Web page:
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Wetland reclamation

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Wetlands of the Žuvintas biosphere reserve before reclamation

Žuvintas and Amalvas wetlands formed in depresions left by the last glacier more than 10 thousand years ago. Until 6th decade of the XXth century they covered more than 10 thousand hectares.  Local people fished in shallow Amalvas and Žuvintas lakes, collected cranberries in the bogs and used fens for cattle grazing and moving.  Due to high water levels, farming was difficult and grass quality poor. Intensification of agriculture in the 6-8 decades of the last century led to implementation of big scale land reclamation activities in the Dovinė river basin that radically changed the area. 

Wetland reclamation on the second half of  XX century

The Amalvas wetland complex was influenced by human activities to higher extent than the Žuvintas wetland. Land reclamation had resulted in the drained area covering 2160 ha, i.e. more than half of the area.

Northern part of the Amalvas wetland (former fen and transitional bog) was established as a winter polder (total area 638 ha) with meadows and pastures. Groundwater level in the polder was reduced by more than 2.0 m what in turn affected water level in the neighboring bog.

Southern part (former active raised bog, bog woodland and swamp woods, ~1520 ha) was intersected with drainage channels. Approximately half of it (former fen, swamp woods, transitional mire) is privately owned and used for agriculture. Second half (degraded raised bog and swamp woods area) is state owned and managed as forest land. Water level there is kept by drainage channels ~0.6 m from the surface.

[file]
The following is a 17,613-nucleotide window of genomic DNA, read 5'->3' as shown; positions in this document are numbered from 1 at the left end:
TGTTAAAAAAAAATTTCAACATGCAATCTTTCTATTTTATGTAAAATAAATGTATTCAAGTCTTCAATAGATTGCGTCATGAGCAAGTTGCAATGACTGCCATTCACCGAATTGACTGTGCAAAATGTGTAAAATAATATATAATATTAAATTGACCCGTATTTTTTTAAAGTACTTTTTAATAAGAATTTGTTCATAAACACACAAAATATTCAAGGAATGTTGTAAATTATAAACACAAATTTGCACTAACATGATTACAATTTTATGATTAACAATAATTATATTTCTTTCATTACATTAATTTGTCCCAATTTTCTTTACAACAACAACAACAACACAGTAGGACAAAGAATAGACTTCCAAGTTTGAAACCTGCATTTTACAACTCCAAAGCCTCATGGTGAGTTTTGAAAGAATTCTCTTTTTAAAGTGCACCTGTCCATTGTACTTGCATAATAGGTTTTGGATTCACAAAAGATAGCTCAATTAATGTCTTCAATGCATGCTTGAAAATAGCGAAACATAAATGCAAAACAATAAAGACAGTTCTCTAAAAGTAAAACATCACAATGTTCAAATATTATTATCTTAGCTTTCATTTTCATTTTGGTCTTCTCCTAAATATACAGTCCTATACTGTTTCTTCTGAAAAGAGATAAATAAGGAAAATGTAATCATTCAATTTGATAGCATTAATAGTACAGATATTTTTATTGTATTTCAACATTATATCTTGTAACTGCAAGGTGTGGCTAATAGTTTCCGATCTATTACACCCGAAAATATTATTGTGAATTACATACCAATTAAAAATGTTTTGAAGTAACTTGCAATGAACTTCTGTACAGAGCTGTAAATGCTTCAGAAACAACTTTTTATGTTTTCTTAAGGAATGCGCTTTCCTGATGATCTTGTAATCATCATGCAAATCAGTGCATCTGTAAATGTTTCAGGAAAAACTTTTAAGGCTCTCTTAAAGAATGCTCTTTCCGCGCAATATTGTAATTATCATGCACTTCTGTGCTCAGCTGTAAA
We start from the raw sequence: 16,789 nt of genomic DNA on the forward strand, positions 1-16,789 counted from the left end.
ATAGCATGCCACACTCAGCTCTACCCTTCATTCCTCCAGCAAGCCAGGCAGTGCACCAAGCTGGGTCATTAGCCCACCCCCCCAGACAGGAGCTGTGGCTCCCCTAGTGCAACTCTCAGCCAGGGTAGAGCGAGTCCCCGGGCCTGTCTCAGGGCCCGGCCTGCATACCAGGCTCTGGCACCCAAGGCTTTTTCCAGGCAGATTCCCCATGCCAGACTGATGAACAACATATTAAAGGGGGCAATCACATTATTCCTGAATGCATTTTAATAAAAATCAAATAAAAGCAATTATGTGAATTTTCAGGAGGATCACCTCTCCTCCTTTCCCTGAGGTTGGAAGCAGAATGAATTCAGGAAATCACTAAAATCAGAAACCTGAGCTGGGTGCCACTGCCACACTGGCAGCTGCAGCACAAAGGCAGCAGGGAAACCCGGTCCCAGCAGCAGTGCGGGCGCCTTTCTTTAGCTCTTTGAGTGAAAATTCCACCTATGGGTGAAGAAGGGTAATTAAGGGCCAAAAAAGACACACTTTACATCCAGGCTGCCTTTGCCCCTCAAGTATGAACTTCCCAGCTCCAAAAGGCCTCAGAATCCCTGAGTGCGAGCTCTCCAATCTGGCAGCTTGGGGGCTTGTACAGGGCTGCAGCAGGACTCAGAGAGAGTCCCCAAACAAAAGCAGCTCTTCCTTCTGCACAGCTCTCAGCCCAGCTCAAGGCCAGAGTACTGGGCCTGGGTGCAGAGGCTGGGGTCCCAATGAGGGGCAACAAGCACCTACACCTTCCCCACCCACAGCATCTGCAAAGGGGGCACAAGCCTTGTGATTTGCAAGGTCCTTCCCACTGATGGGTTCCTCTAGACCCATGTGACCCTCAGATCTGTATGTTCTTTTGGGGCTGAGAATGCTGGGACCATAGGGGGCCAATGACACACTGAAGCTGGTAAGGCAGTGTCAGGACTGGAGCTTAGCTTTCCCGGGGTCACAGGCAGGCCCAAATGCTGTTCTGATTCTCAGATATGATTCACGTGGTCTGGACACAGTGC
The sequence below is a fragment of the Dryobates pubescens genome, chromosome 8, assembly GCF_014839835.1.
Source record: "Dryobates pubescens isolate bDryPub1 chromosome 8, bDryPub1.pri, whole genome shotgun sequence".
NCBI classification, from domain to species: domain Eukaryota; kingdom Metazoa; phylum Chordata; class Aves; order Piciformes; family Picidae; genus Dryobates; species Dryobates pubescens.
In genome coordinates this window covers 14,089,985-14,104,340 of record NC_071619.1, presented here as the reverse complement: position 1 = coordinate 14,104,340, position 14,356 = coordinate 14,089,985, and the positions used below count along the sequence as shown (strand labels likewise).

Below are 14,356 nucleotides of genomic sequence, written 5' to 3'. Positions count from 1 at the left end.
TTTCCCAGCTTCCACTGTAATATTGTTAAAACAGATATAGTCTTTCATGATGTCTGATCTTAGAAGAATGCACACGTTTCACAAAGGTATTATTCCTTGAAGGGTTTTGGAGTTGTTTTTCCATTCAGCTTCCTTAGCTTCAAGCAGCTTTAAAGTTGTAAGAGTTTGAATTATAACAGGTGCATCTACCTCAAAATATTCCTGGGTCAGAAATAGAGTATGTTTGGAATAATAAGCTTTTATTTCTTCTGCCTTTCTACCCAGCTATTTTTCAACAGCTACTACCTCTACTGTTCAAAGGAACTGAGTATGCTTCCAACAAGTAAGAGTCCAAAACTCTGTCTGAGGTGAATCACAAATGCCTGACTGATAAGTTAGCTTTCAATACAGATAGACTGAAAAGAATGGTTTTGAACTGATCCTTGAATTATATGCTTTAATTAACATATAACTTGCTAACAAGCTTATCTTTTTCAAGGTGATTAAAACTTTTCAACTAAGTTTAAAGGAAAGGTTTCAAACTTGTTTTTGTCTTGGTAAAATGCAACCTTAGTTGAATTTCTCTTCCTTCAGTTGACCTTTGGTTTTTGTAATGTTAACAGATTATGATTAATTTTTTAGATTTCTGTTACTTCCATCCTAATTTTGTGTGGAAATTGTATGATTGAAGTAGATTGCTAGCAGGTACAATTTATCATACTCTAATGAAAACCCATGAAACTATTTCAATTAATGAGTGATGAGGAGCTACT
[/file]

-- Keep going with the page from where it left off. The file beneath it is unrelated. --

In order to stop water-flow from the remnant of the Amalvas wetland to the newly established agricultural areas the dike and the sluice-gate on the outflow from Amalvas Lake were built in the south-eastern part of the wetland. The dike directs spring flood water to the sluice-gate, however does not prevent seepage from the intersected deeper layers of the very bog to the ~4 m deep drainage channel going along the dike, what results in increased drainage and following subsidence of the peat in the neighboring bog woodland.

The drainage channel goes along the western edge of the Amalvas wetland as well. Protective dike built against the channel prevents water runoff during spring floods. There is water seepage to the channel, however it is less significant as majority of it is dug in the fen peat and mineral soil. The seepage increases in the southern part of the channel where it gets deeper and closer to the bog.

Land reclamation activities affected the Žuvintas wetland as well. Two drainage channels (total length ~5 km, average depth 1,5-2 m, width - 5-7 m) in the southern and one (~0,5 km, 4-6 m width, 1-1,5 m depth) in the northern part enter the very raised bog and bog woodland.

All the northern part (former fen and transitional mire) of the Žuvintas wetland was drained and water level lowered to enable farming in the area. The protective dike was built against the channel going along the northern wetland boundary. It sustains spring flood water, but there is seepage in the certain areas where the bog peat is intersected.

Sluice-gate was installed on the outlet of the Žuvintas Lake in order to use the Žuvintas Lake as a water reservoir.

© 2009 „WETLIFE“ LIFE07 NAT/LT/530 .

sprendimas: IMODUS